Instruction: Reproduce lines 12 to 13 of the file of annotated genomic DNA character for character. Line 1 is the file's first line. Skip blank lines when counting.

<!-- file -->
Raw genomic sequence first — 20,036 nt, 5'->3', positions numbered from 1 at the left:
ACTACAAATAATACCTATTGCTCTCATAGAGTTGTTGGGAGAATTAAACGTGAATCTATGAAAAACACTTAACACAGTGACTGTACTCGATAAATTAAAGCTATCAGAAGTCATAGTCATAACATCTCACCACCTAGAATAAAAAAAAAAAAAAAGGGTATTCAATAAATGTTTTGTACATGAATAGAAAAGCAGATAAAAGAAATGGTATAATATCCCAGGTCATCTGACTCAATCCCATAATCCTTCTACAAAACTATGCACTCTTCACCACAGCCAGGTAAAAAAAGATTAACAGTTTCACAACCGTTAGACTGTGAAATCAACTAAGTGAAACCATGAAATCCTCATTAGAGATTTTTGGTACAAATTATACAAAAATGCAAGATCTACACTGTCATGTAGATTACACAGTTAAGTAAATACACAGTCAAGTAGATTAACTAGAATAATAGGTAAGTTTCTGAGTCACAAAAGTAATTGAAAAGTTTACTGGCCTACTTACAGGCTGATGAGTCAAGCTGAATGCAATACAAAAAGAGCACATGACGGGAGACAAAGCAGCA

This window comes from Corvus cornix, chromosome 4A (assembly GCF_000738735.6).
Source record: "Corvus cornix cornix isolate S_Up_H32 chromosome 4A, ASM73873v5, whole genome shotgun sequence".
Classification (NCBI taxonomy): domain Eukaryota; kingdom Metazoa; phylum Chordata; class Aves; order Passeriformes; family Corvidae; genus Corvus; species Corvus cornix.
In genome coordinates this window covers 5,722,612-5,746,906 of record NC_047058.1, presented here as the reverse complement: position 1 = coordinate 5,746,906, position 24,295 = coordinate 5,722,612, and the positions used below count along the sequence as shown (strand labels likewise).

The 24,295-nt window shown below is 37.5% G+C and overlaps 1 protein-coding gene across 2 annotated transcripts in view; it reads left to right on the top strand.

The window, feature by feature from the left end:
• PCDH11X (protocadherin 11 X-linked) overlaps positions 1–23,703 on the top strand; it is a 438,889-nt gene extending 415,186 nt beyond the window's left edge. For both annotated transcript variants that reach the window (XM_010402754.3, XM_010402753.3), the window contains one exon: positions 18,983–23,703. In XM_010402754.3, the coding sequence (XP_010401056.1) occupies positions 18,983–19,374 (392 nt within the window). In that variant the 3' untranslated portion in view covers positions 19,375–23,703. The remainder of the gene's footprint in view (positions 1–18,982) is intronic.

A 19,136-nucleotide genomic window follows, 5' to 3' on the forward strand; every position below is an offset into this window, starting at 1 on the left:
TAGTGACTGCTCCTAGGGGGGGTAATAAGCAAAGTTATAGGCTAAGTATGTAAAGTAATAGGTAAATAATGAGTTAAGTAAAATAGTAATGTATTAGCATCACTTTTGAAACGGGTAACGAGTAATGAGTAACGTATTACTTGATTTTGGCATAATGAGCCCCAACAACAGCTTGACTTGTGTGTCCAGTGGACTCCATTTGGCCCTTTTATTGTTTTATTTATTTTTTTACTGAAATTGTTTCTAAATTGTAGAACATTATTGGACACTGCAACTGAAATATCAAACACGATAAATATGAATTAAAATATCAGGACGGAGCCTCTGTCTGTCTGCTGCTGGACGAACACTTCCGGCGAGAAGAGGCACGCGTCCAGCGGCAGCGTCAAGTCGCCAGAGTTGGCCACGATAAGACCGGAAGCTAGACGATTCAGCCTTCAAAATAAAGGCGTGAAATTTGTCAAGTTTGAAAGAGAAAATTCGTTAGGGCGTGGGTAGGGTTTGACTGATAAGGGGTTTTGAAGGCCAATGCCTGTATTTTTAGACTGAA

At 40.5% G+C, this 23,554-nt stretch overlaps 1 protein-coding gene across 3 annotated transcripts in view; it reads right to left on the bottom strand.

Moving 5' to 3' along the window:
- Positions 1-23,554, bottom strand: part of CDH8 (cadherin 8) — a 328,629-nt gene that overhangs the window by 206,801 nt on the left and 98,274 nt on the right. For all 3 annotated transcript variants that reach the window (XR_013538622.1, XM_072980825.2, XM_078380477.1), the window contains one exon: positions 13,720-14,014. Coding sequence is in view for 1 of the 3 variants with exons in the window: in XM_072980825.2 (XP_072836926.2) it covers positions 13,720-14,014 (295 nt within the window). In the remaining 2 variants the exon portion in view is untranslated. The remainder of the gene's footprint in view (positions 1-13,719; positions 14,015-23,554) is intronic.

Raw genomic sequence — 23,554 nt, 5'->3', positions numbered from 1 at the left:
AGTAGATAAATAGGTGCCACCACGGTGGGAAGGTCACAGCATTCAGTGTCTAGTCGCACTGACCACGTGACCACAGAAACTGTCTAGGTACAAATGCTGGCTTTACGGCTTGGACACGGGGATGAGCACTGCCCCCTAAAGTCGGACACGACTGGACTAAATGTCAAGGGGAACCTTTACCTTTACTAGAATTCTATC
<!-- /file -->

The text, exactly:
At 40.5% G+C, this 23,554-nt stretch overlaps 1 protein-coding gene across 3 annotated transcripts in view; it reads right to left on the bottom strand.

Moving 5' to 3' along the window: